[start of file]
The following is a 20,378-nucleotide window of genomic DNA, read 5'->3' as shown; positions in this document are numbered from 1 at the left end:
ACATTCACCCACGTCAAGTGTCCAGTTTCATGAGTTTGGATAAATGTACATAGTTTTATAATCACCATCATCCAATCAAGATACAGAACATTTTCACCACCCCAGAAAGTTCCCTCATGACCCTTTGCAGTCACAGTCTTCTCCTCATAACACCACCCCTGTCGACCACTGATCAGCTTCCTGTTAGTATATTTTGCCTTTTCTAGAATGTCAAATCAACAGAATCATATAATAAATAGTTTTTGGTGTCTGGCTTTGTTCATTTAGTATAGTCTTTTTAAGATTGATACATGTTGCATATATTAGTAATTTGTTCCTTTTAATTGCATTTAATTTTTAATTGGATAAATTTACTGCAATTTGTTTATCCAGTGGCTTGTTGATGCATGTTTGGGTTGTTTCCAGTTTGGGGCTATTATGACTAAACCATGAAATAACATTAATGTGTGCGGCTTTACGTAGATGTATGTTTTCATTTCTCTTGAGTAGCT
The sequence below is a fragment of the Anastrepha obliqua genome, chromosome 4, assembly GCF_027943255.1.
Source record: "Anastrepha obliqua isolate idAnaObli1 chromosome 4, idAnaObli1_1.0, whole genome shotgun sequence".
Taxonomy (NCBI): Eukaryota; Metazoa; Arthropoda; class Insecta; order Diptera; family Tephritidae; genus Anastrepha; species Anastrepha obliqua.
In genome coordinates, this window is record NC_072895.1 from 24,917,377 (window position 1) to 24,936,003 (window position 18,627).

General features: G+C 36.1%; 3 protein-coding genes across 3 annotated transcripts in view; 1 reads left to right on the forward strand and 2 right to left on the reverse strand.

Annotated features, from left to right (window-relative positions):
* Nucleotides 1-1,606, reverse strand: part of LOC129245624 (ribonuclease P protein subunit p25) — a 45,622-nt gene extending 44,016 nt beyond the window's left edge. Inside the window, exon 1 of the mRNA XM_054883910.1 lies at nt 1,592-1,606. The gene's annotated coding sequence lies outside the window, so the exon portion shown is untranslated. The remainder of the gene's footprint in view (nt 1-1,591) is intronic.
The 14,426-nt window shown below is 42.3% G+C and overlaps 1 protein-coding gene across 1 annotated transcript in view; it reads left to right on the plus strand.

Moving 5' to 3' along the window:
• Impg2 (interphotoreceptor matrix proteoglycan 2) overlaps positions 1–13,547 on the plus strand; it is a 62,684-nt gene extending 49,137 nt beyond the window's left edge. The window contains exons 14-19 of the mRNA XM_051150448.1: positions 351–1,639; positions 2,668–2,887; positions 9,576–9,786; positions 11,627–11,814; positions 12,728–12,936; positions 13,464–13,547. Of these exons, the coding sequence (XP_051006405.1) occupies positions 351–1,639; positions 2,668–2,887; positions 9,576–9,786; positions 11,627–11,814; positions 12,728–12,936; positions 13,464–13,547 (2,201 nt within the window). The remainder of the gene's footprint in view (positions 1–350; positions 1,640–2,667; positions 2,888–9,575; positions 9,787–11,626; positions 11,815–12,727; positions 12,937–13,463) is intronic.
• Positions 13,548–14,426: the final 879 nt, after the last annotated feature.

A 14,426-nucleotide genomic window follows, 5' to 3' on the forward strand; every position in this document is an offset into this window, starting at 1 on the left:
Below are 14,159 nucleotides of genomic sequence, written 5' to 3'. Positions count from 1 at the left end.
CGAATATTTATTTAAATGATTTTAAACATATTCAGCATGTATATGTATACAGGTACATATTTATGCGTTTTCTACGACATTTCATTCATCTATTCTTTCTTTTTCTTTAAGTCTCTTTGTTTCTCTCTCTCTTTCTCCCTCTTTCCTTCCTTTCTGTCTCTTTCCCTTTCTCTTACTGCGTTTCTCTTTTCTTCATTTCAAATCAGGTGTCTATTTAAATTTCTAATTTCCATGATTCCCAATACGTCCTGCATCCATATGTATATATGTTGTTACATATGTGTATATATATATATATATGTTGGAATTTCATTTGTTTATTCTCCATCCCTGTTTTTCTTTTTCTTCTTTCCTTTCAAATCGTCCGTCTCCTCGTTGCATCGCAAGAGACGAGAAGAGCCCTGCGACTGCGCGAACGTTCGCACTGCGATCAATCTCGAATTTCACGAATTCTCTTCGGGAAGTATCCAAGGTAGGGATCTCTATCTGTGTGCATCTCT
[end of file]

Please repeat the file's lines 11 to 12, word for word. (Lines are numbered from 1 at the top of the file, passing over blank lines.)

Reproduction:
Moving 5' to 3' along the window:
• Impg2 (interphotoreceptor matrix proteoglycan 2) overlaps positions 1–13,547 on the plus strand; it is a 62,684-nt gene extending 49,137 nt beyond the window's left edge. The window contains exons 14-19 of the mRNA XM_051150448.1: positions 351–1,639; positions 2,668–2,887; positions 9,576–9,786; positions 11,627–11,814; positions 12,728–12,936; positions 13,464–13,547. Of these exons, the coding sequence (XP_051006405.1) occupies positions 351–1,639; positions 2,668–2,887; positions 9,576–9,786; positions 11,627–11,814; positions 12,728–12,936; positions 13,464–13,547 (2,201 nt within the window). The remainder of the gene's footprint in view (positions 1–350; positions 1,640–2,667; positions 2,888–9,575; positions 9,787–11,626; positions 11,815–12,727; positions 12,937–13,463) is intronic.